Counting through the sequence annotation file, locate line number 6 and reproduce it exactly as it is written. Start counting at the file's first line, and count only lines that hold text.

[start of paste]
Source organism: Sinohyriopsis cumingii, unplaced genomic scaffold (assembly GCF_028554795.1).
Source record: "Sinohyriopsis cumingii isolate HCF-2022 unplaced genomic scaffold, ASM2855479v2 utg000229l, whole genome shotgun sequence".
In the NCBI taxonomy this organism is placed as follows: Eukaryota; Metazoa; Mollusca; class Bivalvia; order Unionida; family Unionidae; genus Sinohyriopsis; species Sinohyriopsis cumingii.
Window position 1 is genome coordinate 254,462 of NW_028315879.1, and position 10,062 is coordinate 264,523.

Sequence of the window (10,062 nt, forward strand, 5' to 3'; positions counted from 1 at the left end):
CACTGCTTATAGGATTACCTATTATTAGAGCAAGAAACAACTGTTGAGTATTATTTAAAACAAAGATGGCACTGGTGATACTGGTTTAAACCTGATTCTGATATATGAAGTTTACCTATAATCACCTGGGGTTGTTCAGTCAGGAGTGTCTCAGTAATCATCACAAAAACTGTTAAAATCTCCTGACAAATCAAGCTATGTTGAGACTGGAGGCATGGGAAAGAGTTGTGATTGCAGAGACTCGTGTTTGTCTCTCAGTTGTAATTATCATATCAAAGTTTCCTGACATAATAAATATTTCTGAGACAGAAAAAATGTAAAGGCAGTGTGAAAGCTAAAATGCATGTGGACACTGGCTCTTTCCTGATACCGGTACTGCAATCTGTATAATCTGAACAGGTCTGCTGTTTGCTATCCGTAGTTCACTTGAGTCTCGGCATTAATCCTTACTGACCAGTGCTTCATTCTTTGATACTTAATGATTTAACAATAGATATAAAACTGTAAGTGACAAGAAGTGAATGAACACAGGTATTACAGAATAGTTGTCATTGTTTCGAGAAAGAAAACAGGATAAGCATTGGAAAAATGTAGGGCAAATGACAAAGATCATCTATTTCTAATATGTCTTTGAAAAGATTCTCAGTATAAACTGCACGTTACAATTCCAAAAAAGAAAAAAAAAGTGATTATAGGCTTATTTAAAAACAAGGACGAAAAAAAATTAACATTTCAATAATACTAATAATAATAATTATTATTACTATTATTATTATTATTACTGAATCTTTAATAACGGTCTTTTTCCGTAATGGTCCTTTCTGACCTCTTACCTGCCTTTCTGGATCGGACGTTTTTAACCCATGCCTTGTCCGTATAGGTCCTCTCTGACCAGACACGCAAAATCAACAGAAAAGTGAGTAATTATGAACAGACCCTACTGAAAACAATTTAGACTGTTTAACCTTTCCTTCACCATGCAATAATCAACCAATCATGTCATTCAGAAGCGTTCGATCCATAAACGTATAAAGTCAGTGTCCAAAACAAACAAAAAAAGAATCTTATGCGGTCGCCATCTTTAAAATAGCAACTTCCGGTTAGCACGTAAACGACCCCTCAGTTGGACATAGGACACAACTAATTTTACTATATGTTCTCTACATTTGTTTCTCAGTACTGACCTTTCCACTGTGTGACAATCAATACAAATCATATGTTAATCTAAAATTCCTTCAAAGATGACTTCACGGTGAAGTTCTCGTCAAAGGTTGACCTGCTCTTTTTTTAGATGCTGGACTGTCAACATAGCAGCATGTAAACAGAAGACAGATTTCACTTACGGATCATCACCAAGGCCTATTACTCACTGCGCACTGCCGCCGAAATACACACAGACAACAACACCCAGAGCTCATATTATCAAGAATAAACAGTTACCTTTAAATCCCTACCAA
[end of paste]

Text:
CACTGCTTATAGGATTACCTATTATTAGAGCAAGAAACAACTGTTGAGTATTATTTAAAACAAAGATGGCACTGGTGATACTGGTTTAAACCTGATTCTGATATATGAAGTTTACCTATAATCACCTGGGGTTGTTCAGTCAGGAGTGTCTCAGTAATCATCACAAAAACTGTTAAAATCTCCTGACAAATCAAGCTATGTTGAGACTGGAGGCATGGGAAAGAGTTGTGATTGCAGAGACTCGTGTTTGTCTCTCAGTTGTAATTATCATATCAAAGTTTCCTGACATAATAAATATTTCTGAGACAGAAAAAATGTAAAGGCAGTGTGAAAGCTAAAATGCATGTGGACACTGGCTCTTTCCTGATACCGGTACTGCAATCTGTATAATCTGAACAGGTCTGCTGTTTGCTATCCGTAGTTCACTTGAGTCTCGGCATTAATCCTTACTGACCAGTGCTTCATTCTTTGATACTTAATGATTTAACAATAGATATAAAACTGTAAGTGACAAGAAGTGAATGAACACAGGTATTACAGAATAGTTGTCATTGTTTCGAGAAAGAAAACAGGATAAGCATTGGAAAAATGTAGGGCAAATGACAAAGATCATCTATTTCTAATATGTCTTTGAAAAGATTCTCAGTATAAACTGCACGTTACAATTCCAAAAAAGAAAAAAAAAGTGATTATAGGCTTATTTAAAAACAAGGACGAAAAAAAATTAACATTTCAATAATACTAATAATAATAATTATTATTACTATTATTATTATTATTACTGAATCTTTAATAACGGTCTTTTTCCGTAATGGTCCTTTCTGACCTCTTACCTGCCTTTCTGGATCGGACGTTTTTAACCCATGCCTTGTCCGTATAGGTCCTCTCTGACCAGACACGCAAAATCAACAGAAAAGTGAGTAATTATGAACAGACCCTACTGAAAACAATTTAGACTGTTTAACCTTTCCTTCACCATGCAATAATCAACCAATCATGTCATTCAGAAGCGTTCGATCCATAAACGTATAAAGTCAGTGTCCAAAACAAACAAAAAAAGAATCTTATGCGGTCGCCATCTTTAAAATAGCAACTTCCGGTTAGCACGTAAACGACCCCTCAGTTGGACATAGGACACAACTAATTTTACTATATGTTCTCTACATTTGTTTCTCAGTACTGACCTTTCCACTGTGTGACAATCAATACAAATCATATGTTAATCTAAAATTCCTTCAAAGATGACTTCACGGTGAAGTTCTCGTCAAAGGTTGACCTGCTCTTTTTTTAGATGCTGGACTGTCAACATAGCAGCATGTAAACAGAAGACAGATTTCACTTACGGATCATCACCAAGGCCTATTACTCACTGCGCACTGCCGCCGAAATACACACAGACAACAACACCCAGAGCTCATATTATCAAGAATAAACAGTTACCTTTAAATCCCTACCAA